China right now is undergoing an extremely transformative moment. From a foreign policy point of view, the current Politburo has believed for the past few years that China is ready to take on the role of being a prominent superpower in an increasingly multi-polar world and is "strong enough" to break out of the current US-led world order. This has been a debate in China for decades. Quite famously, Deng Xiaoping stated decades ago "Hid your strength, bide your time, never take the lead," as back then, China was incredibly weak and Deng quite believed that China would have to act in a second-string role to the Soviet Union and the United States, and remain relatively non-aligned on the world stage, in order for China to develop without facing either side's wrath. Deng believed that in order for China to economically develop and become stronger, China would have to turn the other cheek when slapped, and could not risk retaliation. Since the mid-2000s or so there's been an increasing division among Chinese politicians about whether or not China is ready to go its own way and establish itself as a true superpower on the world stage, and quite ironically the Trump administration gave the win firmly to the more hawkish side. The Trump organization's trade war on China gave a lot of political ammunition to the hawks, as it confirmed what they believed that China would have to break out of the US-world order, or else the US would try to quash China, much like what happened to Japan in the mid to late 1980s, and the "doves" in the government were largely sidelined. And over the past few years, you've seen this. China is now moving ahead of being more self-reliant from the United States with Made in China 2025, and has invested massive amounts into areas of technology in which China traditionally relied on the US or US allies. China has also been more active on the world stage with the Belt and Road initiative, and has strengthened relationships with traditional US allies like Saudi Arabia, Israel, the UAE. China's border disputes are all different stories, but China's ongoing cross-straight crisis has by far been China's most important one in the past 70 years. China's had the same stance and red line on the issue since 1949, but the issue has been accelerated and is more prominent than ever because the DPP in Taiwan has increasingly been taking a separatist stance, which is increasingly in contrast of the 1992 Consensus that China and the then-ruling KMT agreed on which helped defuse tensions for a while back then. China's official position has always been reunification, but its definitely even more emphasized now, as shown with China giving an official deadline of reunification by 2049, as (1) On the mainland, nationalism and reunification sentiment is higher than ever, and (2) China believes that it has the military capabilities to do so now, even if the US and its allies intervene. On the Indian front, the border dispute will continue to be a clusterfuck. China has shown that it is willing to give up its claims on Arunachal Pradesh, but for strategic reasons China will never give up its claims on Ladakh, which India won't budge on either because that would be political suicide for the Indian government. The SCS disputes will never be solved as its an absolute mess between 5 or 6 countries, each with overlapping claims.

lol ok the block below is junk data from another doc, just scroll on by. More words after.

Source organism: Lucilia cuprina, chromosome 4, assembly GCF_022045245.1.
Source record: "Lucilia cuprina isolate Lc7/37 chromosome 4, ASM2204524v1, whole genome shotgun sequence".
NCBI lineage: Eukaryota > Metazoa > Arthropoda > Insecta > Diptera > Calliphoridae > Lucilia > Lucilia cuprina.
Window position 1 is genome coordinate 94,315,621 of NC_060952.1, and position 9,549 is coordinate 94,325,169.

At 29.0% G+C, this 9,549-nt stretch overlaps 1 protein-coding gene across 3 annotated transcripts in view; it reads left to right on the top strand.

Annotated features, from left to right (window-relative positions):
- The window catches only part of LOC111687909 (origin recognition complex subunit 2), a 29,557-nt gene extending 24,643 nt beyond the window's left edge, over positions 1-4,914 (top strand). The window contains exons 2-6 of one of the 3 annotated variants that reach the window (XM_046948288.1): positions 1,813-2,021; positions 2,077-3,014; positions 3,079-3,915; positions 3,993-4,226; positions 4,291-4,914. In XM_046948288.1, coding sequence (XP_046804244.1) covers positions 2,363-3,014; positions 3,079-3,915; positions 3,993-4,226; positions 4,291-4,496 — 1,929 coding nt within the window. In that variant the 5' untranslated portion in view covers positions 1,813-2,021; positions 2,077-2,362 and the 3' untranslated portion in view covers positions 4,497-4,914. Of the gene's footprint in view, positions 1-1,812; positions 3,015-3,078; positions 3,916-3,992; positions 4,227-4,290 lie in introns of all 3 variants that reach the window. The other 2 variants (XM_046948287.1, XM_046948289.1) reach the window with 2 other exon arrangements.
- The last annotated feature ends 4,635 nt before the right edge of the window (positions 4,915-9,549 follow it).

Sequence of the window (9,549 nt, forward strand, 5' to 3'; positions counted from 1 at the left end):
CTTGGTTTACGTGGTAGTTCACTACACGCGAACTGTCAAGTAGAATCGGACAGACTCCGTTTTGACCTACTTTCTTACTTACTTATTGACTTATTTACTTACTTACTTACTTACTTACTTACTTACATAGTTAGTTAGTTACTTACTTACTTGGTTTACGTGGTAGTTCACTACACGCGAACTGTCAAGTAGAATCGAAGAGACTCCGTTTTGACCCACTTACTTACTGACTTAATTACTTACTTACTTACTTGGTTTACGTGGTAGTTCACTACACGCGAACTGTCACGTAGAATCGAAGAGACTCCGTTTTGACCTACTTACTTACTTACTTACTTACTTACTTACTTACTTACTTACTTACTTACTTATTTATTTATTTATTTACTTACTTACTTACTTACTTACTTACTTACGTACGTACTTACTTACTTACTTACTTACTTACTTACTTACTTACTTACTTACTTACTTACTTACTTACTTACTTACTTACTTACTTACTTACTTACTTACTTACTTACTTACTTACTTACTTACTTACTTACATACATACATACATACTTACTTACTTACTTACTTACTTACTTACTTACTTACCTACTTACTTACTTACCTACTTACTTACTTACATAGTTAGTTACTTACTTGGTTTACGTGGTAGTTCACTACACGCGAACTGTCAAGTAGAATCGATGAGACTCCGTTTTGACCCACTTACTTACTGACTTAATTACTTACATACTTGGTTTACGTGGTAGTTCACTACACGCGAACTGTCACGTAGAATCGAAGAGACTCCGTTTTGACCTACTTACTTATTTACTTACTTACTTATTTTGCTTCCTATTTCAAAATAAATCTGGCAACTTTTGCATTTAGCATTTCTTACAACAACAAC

On the domestic front, China is also on a pivotal moment, and their direction is actually not that surprising or unexpected if you follow Chinese politics. The Politburo and Central Committee have looked to reign in the "Deng Xiaoping era" of a market economy since the second half of Hu Jintao's reign, as unchecked inequality has been more and more of a problem. However, Chairman Hu couldn't do much, as he simply didn't have the political capital or support (the business community in China has a lot of political influence, just like the business lobby in America). And then came Xi. Xi took unprecedented action at the very start of his tenure as the leader through the "Tiger and Flies" program, which earned him massive goodwill among the common people, who were tired of political corruption, and removed a lot of most pro-business politicians (who were often found taking bribes from companies). That move gave Xi a lot of political capital to do what Hu couldn't.